I really think so.

Greenfield might just have something here-

Daniel Greenfield’s article: We’re Turning Japanese Now

Link to Sultan Knish

We’re Turning Japanese Now

Posted: 18 Sep 2015 01:21 PM PDT

It’s an article of American faith that Japan is an incredibly strange place. The world has been mapped and GPS’ed to death ruining much of the thrill of discovery. There probably aren’t any hidden cities with remnants of lost civilizations lurking in the deserts of Africa or the jungles of South America. That just leaves the land of the rising sun as the X on the map, the strange place that suggests that the world that we know all too well, might still be odder than we can imagine.

But Japan isn’t really all that strange. We are.

About mobiuswolf

Aspiring writer of Zombie fiction.
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6 Responses to I really think so.

  1. Foxfier says:

    It has a few robot cafes, but not a lot of ATMs.

    I kind of question how accurate the article is– I didn’t have trouble finding ATMs when I was there, for dang sure; they were inside of most of the 7/11s. I wouldn’t be surprised if they have fewer per person, for sure– but they’ve got a lot higher density in even their “small town” type places, so the practical distance to an ATM you can use (what I use for figuring if an area has “a lot” of a thing– how available it is) is much smaller per ATM.

    I also can’t think of anyone I’ve heard talking about how we have to be better than China without saying at what– usually, it’s math and science. For some of the more evil ones, it’s controlling our population growth. (Yes, I know it’s not there; I’m part of the group who *IS* having babies and transmitting a purpose.)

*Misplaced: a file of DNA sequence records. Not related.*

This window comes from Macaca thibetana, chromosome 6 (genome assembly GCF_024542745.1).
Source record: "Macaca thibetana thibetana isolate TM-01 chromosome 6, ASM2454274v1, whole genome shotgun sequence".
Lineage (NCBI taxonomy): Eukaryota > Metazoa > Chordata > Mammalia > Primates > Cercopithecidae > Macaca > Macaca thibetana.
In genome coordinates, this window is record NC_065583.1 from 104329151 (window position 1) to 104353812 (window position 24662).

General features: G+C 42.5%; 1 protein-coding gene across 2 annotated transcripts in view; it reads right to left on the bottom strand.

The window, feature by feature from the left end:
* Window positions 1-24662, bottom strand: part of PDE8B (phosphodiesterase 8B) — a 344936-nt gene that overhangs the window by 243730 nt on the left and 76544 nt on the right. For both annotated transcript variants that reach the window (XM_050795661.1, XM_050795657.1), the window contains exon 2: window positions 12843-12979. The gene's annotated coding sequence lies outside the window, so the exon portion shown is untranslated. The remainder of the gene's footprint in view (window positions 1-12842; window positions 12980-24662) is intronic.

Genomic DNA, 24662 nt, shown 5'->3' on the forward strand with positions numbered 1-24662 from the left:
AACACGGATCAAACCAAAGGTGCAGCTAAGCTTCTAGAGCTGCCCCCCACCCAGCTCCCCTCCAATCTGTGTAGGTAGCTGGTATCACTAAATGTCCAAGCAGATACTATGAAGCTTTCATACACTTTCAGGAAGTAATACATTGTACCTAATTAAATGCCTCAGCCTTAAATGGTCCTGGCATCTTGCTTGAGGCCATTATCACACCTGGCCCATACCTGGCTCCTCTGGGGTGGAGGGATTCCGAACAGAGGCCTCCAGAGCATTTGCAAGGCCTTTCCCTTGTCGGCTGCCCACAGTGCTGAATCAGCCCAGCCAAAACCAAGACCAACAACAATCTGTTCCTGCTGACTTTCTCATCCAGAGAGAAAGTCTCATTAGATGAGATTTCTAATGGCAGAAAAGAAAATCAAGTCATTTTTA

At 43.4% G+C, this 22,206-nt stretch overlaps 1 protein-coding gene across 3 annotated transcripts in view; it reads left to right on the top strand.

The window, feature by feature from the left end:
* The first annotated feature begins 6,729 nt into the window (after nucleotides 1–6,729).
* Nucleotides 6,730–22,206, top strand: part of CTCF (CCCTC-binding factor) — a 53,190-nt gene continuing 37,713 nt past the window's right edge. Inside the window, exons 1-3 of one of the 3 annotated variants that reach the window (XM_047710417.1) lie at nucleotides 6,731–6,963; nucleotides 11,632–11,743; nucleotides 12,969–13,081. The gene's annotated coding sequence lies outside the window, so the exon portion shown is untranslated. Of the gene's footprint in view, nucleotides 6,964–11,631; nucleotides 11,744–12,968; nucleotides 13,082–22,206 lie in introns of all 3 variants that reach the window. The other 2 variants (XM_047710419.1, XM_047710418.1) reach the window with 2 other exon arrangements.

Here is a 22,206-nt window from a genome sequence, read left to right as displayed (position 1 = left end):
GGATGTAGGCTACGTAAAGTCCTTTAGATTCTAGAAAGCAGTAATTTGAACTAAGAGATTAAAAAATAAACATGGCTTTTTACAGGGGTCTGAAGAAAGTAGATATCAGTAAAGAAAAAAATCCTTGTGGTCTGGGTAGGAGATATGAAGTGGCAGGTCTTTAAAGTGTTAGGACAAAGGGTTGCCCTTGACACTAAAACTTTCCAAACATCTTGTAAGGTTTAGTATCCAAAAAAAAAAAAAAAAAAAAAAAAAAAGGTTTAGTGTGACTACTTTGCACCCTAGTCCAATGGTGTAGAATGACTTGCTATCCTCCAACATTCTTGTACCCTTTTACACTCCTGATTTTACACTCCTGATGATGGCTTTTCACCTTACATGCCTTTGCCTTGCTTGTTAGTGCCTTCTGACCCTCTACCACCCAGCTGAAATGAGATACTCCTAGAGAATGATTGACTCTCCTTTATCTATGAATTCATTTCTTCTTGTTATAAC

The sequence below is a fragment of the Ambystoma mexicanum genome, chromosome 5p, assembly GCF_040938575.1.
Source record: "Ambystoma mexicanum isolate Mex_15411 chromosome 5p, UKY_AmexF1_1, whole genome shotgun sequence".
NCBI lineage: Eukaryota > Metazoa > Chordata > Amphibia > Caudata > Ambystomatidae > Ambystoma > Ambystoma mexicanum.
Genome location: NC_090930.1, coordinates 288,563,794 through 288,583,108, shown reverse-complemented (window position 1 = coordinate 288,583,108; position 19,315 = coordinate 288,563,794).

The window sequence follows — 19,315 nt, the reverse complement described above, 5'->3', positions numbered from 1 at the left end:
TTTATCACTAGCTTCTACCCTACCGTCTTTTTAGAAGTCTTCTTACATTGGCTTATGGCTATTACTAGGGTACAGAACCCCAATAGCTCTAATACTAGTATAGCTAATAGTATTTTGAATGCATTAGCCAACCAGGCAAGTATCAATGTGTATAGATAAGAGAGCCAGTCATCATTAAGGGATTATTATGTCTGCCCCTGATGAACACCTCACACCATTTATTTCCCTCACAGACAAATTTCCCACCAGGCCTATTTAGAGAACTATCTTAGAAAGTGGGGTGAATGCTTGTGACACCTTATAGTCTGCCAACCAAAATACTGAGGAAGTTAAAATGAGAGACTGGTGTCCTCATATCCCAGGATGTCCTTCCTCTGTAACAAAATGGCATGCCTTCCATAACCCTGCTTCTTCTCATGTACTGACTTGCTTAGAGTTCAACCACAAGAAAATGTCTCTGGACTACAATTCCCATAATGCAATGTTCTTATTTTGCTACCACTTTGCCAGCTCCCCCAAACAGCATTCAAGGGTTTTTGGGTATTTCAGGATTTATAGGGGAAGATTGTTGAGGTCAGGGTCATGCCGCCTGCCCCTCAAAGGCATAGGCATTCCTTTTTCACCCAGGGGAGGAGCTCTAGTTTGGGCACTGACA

I agree with his conclusion about people needing purpose, but not his arguments/evidence.

    Liked by 1 person

  2. mobiuswolf says:

    What’s the false premise? I’m not sure the number of ATMs is that relevant. It could change drastically in just a year or two. I think he was just over there.
    I was under the impression we had to be better than everybody at everything, before we settled for delusion.

    What I got was we (not just US) built this great machine but we let the vileprogs drive it and they can’t think of anywhere better to go than to cruise back and forth on main street, vying for status.


    • Foxfier says:


      Japan isn’t really a technocratic wonderland. It has a few robot cafes, but not a lot of ATMs. Its tech companies got by on Western products that initially never caught on in the West, like the Walkman and the tax machine. There’s not much of a digital economy and the computer isn’t all that ubiquitous. Daily life for the Japanese these days is usually lower tech than it is for Americans or Europeans.

      Of those claims, I know from first-hand experience that one isn’t accurate; since his examples are the walkman, a mere half-decade of failure to expand won’t hurt it, and I know of no evidence that they actually started removing the ATMs that were there.